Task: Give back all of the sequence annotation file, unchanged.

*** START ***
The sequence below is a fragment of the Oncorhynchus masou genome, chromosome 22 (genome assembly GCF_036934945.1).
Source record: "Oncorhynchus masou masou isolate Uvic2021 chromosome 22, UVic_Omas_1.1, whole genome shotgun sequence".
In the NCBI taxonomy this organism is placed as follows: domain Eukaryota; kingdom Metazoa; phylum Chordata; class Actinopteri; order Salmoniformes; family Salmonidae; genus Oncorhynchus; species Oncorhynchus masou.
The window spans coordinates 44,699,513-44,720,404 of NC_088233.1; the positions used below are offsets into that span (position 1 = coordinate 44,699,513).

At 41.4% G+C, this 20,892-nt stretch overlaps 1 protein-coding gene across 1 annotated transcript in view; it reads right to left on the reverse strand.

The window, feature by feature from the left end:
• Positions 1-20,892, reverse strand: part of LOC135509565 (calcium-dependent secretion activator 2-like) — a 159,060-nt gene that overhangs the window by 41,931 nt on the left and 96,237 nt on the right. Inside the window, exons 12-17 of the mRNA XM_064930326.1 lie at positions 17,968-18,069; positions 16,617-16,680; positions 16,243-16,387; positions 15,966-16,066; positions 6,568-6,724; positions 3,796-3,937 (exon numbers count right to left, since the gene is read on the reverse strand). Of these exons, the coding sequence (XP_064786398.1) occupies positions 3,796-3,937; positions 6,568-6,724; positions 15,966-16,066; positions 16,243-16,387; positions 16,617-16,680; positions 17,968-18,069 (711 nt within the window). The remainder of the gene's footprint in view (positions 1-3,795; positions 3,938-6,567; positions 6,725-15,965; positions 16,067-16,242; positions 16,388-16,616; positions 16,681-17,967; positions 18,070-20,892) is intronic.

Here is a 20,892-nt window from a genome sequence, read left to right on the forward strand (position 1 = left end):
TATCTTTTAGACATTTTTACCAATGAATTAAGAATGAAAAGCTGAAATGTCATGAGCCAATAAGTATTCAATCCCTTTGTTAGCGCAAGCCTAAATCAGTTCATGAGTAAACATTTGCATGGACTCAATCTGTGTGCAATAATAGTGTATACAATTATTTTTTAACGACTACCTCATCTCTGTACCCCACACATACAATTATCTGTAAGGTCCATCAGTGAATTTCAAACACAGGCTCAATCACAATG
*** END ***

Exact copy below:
The sequence below is a fragment of the Oncorhynchus masou genome, chromosome 22 (genome assembly GCF_036934945.1).
Source record: "Oncorhynchus masou masou isolate Uvic2021 chromosome 22, UVic_Omas_1.1, whole genome shotgun sequence".
In the NCBI taxonomy this organism is placed as follows: domain Eukaryota; kingdom Metazoa; phylum Chordata; class Actinopteri; order Salmoniformes; family Salmonidae; genus Oncorhynchus; species Oncorhynchus masou.
The window spans coordinates 44,699,513-44,720,404 of NC_088233.1; the positions used below are offsets into that span (position 1 = coordinate 44,699,513).

At 41.4% G+C, this 20,892-nt stretch overlaps 1 protein-coding gene across 1 annotated transcript in view; it reads right to left on the reverse strand.

The window, feature by feature from the left end:
• Positions 1-20,892, reverse strand: part of LOC135509565 (calcium-dependent secretion activator 2-like) — a 159,060-nt gene that overhangs the window by 41,931 nt on the left and 96,237 nt on the right. Inside the window, exons 12-17 of the mRNA XM_064930326.1 lie at positions 17,968-18,069; positions 16,617-16,680; positions 16,243-16,387; positions 15,966-16,066; positions 6,568-6,724; positions 3,796-3,937 (exon numbers count right to left, since the gene is read on the reverse strand). Of these exons, the coding sequence (XP_064786398.1) occupies positions 3,796-3,937; positions 6,568-6,724; positions 15,966-16,066; positions 16,243-16,387; positions 16,617-16,680; positions 17,968-18,069 (711 nt within the window). The remainder of the gene's footprint in view (positions 1-3,795; positions 3,938-6,567; positions 6,725-15,965; positions 16,067-16,242; positions 16,388-16,616; positions 16,681-17,967; positions 18,070-20,892) is intronic.

Here is a 20,892-nt window from a genome sequence, read left to right on the forward strand (position 1 = left end):
TATCTTTTAGACATTTTTACCAATGAATTAAGAATGAAAAGCTGAAATGTCATGAGCCAATAAGTATTCAATCCCTTTGTTAGCGCAAGCCTAAATCAGTTCATGAGTAAACATTTGCATGGACTCAATCTGTGTGCAATAATAGTGTATACAATTATTTTTTAACGACTACCTCATCTCTGTACCCCACACATACAATTATCTGTAAGGTCCATCAGTGAATTTCAAACACAGGCTCAATCACAATG